A law to regulate taxi-hailing applications should be enacted, the Kenya Revenue Authority says.
The authority wants a special law rather than one for the entire industry that conventional taxi drivers want.
Top officials from the revenue collector, however, praised the use of technology, saying it made it easier to collect tax and increase the number of taxpayers.
The officials said they were not satisfied with the amount paid by Uber, the most popular taxi company, adding that they would audit the firm to see whether the right amount has been paid.
“The automated platform creates a powerful link for obtaining intelligence on the drivers and vehicle owners who ordinarily are expected to file and pay taxes,” Mr Benson Korongo, the commissioner for domestic taxes said.
Mr Korongo made the presentation to the National Assembly’s transport committee, which is examining petitions by Kenya Taxi Cab Association members and drivers contracted to Uber Kenya.
If the taxman was to establish a link with the various technology platforms, such as Uber, tax collection would be smooth.
The agency said the revenue collected from the 42 conventional and the technology-based taxis firms, was Sh283 million from 2014 to date.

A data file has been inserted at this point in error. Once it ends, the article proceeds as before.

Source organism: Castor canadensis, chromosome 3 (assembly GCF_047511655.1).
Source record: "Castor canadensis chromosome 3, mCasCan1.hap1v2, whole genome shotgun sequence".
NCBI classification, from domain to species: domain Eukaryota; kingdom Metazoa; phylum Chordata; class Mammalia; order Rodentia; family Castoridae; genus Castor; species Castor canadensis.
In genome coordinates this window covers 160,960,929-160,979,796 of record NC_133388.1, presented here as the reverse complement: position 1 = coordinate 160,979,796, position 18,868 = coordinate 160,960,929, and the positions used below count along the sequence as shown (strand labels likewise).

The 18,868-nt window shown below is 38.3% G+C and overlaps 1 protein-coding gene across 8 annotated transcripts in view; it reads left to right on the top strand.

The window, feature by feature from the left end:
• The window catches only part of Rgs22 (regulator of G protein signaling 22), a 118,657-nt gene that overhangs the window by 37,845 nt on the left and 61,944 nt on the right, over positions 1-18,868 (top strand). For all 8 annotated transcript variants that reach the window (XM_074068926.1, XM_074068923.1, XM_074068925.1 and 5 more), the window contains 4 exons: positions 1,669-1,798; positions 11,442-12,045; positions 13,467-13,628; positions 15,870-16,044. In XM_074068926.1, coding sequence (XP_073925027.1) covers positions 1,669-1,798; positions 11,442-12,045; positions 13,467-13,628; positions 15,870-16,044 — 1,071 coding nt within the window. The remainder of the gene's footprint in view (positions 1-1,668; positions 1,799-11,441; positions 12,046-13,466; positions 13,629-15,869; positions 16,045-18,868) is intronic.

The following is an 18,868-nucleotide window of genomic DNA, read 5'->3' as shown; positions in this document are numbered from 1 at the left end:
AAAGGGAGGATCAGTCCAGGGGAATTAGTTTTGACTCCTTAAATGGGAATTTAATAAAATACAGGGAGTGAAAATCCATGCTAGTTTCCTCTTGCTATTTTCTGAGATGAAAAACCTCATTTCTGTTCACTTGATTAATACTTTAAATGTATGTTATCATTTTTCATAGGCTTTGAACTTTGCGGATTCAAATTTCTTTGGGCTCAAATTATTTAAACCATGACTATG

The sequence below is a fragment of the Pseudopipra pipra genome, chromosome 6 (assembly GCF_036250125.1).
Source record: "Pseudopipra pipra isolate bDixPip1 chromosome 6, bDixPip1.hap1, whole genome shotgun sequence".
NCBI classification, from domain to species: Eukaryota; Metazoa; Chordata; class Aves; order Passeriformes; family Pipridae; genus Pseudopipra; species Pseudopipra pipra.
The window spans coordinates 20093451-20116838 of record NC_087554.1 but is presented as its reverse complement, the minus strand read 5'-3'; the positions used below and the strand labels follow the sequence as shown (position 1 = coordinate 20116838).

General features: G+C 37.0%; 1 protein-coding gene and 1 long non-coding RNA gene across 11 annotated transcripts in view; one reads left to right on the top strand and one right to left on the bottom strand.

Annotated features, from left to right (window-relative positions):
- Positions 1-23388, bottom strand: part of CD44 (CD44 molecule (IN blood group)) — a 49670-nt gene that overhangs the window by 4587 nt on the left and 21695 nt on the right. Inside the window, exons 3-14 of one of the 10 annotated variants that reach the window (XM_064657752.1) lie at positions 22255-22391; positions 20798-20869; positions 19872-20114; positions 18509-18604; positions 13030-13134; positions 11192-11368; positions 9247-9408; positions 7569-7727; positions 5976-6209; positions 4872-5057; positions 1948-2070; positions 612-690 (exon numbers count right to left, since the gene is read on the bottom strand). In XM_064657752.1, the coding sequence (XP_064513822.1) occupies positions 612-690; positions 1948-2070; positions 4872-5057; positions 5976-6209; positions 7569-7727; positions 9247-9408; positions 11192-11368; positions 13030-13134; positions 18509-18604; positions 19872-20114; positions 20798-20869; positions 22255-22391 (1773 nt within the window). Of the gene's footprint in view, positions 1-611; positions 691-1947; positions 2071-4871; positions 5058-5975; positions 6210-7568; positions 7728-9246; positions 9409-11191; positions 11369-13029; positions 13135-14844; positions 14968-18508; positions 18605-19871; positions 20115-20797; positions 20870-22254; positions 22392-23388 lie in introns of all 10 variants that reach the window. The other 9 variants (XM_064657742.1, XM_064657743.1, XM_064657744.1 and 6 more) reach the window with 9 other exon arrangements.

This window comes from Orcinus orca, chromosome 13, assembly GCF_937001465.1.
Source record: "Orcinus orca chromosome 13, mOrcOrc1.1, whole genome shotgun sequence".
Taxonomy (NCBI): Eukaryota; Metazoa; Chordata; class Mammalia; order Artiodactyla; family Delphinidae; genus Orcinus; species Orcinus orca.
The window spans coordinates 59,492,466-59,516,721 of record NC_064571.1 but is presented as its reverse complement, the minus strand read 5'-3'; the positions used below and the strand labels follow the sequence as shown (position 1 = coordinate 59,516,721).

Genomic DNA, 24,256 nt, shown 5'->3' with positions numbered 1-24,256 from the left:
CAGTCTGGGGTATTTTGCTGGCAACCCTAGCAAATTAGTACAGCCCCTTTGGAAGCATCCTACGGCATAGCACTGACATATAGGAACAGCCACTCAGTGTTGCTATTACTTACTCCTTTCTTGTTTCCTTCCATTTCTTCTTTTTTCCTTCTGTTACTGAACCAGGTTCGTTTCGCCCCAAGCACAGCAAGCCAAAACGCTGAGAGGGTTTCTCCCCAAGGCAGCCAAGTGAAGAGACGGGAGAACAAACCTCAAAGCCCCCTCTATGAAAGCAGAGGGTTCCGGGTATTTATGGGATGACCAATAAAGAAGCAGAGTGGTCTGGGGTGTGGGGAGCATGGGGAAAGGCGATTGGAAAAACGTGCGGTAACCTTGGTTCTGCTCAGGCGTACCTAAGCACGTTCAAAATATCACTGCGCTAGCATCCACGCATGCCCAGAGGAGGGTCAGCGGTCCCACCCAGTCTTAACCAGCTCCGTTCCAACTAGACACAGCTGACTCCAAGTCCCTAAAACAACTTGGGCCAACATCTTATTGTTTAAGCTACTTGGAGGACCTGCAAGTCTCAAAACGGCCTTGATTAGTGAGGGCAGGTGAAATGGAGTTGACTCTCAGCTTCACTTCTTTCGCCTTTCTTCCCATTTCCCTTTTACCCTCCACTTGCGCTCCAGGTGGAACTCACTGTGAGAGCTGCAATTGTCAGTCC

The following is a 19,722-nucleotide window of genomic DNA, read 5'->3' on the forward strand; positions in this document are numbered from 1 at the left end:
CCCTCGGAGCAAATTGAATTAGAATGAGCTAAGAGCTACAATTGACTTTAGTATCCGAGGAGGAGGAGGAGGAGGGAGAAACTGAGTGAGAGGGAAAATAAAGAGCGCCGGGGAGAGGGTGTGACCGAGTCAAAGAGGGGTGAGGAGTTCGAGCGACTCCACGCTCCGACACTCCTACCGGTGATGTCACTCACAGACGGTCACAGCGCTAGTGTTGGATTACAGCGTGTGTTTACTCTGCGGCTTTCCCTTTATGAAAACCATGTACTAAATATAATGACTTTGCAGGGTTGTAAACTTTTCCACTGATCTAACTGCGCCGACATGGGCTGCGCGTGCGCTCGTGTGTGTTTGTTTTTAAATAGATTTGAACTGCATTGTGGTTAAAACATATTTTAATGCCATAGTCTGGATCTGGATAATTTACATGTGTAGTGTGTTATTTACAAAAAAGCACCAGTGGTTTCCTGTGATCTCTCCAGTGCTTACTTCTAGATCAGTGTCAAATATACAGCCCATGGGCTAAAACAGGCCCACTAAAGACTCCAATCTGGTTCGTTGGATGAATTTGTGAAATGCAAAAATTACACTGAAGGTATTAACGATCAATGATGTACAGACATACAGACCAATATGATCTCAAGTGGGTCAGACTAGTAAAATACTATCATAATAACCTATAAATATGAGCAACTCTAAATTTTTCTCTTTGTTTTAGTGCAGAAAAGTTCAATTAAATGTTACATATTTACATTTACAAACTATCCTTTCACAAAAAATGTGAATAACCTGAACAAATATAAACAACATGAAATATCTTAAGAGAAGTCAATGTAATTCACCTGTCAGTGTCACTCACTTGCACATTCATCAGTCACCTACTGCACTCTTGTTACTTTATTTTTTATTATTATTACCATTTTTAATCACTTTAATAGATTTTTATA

Mr James Ojee, the deputy commissioner for domestic taxes, said Uber Kenya has paid Sh31 million.
Uber has a company in Kenya, which pays corporate tax, but the parent company is in the US and there are branches in other countries.
“On accuracy of returns (for Uber), we’re not happy at 100 per cent,” Mr Korongo said.
Committee chairman Maina Kamanda said: “Those people, from the figures we have heard, collect billions. If you do your calculations right, you’ll find that they take away billions from this country”.
Emmanuel Wangwe (Navakholo) said: “You are receiving tax from someone who is doing illegal business”.